“It’s really weird, but pretty exciting”, our chipper waitress tells us. She’s referring to a dish of charred, salt-brined pineapple, dusted with chilli and resting on a ricotta-like macadamia cream. It’s not exactly something you’d expect to see on the menu at your neighbourhood bar. But, then again, Golden Gully isn’t exactly the neighbourhood bar you might expect.
There’s the neighbourhood, for starters. Leichhardt is not the first suburb that comes to mind for cutting-edge drinking. Glebe might have felt much the same back in 2011, when Dynn Szmulewicz opened the Little Guy. Whether this comparably slender, two-storey small bar – his second venture, and first with longtime Little Guy barman Daniel McBride – sets off a ripple of similar openings in the surrounding area remains to be seen. We’re only two months in, but so far things look promising.
The duo has gone all-out Australiana here, but in a way that doesn’t feel hokey or contrived. Think emerald-green wainscoting and stylish gold light fixtures, dried natives in vases, vintage-looking posters from nearby breweries and framed black-and-white photos of the bush. And with the exception of some backbar essentials and ever-changing ‘guest wines’ from further afield, all the booze is home-grown, too.
Cocktails take that Down Under ethos a step further, incorporating native ingredients into classic recipes. Housemade pepperberry syrup spices up a searingly tart Daiquiri showcasing Brix Distillery’s fruit-forward white rum, and a Poor Tommy Collins finds a new dimension of freshness thanks to lemon myrtle and Regal Rogue’s Lively White vermouth.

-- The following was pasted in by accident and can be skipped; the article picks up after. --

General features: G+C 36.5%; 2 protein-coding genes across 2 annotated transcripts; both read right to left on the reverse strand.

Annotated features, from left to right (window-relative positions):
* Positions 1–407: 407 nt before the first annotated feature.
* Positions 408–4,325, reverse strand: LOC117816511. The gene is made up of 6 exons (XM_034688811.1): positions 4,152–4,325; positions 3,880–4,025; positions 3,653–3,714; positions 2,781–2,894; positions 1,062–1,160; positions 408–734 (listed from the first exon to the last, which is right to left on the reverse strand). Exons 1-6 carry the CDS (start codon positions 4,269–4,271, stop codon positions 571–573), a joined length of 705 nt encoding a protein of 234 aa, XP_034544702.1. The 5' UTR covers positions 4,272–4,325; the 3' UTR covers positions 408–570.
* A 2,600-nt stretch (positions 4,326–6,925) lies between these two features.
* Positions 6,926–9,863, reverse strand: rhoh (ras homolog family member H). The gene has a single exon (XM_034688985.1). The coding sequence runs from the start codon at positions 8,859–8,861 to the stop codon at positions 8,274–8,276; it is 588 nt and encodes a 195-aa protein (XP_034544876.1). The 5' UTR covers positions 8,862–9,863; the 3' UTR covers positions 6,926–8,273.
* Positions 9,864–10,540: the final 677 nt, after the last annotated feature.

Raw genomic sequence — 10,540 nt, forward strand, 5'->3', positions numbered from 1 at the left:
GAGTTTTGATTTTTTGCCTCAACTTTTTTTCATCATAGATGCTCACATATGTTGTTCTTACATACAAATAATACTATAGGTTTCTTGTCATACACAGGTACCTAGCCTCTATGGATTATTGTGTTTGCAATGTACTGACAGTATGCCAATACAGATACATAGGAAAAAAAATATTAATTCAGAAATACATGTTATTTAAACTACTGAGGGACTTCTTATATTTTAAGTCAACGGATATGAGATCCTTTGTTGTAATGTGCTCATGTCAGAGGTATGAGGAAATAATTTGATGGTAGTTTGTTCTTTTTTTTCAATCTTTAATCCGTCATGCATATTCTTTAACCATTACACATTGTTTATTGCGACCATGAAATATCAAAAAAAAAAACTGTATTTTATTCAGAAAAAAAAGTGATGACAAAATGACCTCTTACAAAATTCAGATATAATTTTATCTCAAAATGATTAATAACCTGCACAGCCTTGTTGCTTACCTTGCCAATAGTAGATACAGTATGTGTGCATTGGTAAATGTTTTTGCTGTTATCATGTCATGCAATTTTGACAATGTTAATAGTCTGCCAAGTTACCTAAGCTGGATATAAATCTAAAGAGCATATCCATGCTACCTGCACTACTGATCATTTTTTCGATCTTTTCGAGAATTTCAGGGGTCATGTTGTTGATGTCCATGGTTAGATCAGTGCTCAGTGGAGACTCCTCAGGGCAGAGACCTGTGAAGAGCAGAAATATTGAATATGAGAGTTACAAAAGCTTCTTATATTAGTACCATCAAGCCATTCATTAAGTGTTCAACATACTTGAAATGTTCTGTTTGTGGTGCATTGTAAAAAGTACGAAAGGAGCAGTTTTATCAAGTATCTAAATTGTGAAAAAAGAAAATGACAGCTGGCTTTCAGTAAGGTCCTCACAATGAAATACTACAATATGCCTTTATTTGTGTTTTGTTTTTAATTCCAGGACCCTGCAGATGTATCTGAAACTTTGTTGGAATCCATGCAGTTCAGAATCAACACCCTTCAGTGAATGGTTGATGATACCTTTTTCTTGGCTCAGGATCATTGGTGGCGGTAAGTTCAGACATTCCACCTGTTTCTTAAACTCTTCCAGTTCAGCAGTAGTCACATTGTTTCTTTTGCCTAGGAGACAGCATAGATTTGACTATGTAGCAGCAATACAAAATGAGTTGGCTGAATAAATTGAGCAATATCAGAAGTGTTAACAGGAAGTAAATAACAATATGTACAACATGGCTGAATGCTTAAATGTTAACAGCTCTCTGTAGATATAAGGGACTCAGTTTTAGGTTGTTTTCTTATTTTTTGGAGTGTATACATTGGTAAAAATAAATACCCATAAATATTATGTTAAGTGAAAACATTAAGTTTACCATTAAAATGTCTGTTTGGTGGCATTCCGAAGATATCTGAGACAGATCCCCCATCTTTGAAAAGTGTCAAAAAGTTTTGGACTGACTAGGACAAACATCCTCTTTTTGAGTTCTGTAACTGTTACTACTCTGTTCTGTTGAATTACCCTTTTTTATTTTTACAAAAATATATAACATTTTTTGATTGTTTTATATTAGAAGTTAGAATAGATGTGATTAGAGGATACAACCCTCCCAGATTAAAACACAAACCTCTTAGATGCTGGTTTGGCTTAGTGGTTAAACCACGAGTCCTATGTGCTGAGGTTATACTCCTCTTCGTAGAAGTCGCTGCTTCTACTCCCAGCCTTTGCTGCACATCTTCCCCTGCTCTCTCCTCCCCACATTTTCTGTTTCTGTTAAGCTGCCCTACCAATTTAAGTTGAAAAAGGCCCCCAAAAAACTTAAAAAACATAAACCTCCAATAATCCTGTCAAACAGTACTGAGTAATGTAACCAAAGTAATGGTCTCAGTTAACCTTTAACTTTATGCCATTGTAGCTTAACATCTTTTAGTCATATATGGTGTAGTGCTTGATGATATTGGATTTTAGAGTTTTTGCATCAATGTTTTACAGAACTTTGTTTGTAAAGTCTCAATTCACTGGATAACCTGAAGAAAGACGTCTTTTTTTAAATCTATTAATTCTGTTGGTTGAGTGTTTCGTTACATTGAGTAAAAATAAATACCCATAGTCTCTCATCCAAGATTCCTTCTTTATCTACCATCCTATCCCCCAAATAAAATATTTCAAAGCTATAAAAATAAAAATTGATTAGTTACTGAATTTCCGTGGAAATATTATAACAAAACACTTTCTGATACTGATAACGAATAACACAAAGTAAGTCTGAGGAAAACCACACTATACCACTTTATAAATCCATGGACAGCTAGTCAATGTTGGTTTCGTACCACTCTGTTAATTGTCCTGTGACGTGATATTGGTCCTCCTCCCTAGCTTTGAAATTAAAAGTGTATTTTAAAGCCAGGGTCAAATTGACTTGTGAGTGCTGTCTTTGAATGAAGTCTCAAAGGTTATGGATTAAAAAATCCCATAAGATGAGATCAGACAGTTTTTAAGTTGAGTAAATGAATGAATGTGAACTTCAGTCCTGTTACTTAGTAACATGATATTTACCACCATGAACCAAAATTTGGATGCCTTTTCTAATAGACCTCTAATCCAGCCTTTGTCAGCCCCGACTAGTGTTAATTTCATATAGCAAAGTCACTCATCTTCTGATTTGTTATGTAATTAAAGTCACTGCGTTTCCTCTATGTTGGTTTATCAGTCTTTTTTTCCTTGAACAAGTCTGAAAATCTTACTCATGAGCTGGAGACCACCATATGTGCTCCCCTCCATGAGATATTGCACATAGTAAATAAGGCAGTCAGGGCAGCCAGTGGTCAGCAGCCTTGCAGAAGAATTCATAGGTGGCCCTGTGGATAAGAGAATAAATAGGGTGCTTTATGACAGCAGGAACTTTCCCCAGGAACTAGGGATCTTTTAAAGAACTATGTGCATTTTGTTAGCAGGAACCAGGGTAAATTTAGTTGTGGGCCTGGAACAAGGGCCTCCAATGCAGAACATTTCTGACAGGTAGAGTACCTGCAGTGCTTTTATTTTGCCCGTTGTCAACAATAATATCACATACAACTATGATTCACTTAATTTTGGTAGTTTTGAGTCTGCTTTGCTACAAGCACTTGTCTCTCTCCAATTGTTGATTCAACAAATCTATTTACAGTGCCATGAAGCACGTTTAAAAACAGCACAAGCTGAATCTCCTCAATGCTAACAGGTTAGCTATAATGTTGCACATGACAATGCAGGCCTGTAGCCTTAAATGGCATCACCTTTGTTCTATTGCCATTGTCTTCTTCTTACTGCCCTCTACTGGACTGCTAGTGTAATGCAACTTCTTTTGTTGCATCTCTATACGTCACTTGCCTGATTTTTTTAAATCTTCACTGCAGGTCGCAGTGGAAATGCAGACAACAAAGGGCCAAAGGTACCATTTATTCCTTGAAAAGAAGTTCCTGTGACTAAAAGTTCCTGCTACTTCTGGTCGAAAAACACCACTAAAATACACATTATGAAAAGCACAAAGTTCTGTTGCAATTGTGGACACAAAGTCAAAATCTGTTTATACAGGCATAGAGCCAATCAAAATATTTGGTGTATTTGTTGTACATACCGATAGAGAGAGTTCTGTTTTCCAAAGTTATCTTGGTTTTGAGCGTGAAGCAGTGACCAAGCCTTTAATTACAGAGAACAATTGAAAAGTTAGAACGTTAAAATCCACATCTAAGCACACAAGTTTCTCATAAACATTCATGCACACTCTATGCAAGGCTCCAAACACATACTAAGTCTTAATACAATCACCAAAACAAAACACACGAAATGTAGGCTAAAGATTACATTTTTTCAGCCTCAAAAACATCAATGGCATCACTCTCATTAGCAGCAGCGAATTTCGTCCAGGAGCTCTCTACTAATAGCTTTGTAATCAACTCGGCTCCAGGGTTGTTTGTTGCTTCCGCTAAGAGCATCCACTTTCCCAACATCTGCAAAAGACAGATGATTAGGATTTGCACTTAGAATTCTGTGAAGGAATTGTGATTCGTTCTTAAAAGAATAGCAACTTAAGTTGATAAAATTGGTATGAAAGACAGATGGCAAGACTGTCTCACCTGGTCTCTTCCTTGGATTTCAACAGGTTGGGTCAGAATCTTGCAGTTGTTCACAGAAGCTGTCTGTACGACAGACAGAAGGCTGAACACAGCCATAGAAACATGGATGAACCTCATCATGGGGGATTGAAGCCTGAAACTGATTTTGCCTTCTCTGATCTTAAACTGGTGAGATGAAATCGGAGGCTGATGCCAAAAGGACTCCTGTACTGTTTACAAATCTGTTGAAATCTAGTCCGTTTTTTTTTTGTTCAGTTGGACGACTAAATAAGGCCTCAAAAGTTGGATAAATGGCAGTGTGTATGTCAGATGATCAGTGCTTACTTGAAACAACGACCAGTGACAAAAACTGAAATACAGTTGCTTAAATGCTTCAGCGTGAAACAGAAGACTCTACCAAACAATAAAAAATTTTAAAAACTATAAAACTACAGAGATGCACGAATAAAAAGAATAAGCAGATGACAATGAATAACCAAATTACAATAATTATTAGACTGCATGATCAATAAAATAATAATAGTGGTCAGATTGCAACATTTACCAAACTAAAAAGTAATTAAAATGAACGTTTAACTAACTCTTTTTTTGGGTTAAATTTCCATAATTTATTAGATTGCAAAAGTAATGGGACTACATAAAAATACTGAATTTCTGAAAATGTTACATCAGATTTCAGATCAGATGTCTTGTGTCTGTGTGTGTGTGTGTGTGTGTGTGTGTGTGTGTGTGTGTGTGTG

It’s that rare, democratic drinks list suited to every palate and pocket without sacrificing its point of view. Tinnies from the likes of Balter, Young Henrys and Hop Nation make up the lion’s share of the beer selection, but there’s Akasha lager and a seasonal Grifter release on tap, and wild ale longies from Marrickville’s Wildflower Brewing & Blending, too. By-the-glass wines play a straighter bat, so seek a bottle should alternative varieties or names like Frederick Stevenson and Yetti & the Kokonut excite you.
The almost entirely vegan menu (by ex-Alibi chef Emma Evans) is a bold move, more in-line with the (still casual) sit-down, table-service experience upstairs than down below. It’s a concept you want to cheer for, brought to life by independent operators you want to get behind. Sure, some more wine bottles and pickle jars on the shelves would make the place feel more lived-in. Yes, the flicker of a few candles might make the far end of the downstairs bar more inviting. Considered as a whole, though, the idea is so strikingly simple and so endearingly executed, it’s weird no one thought of it sooner. Really weird, in fact – but pretty exciting.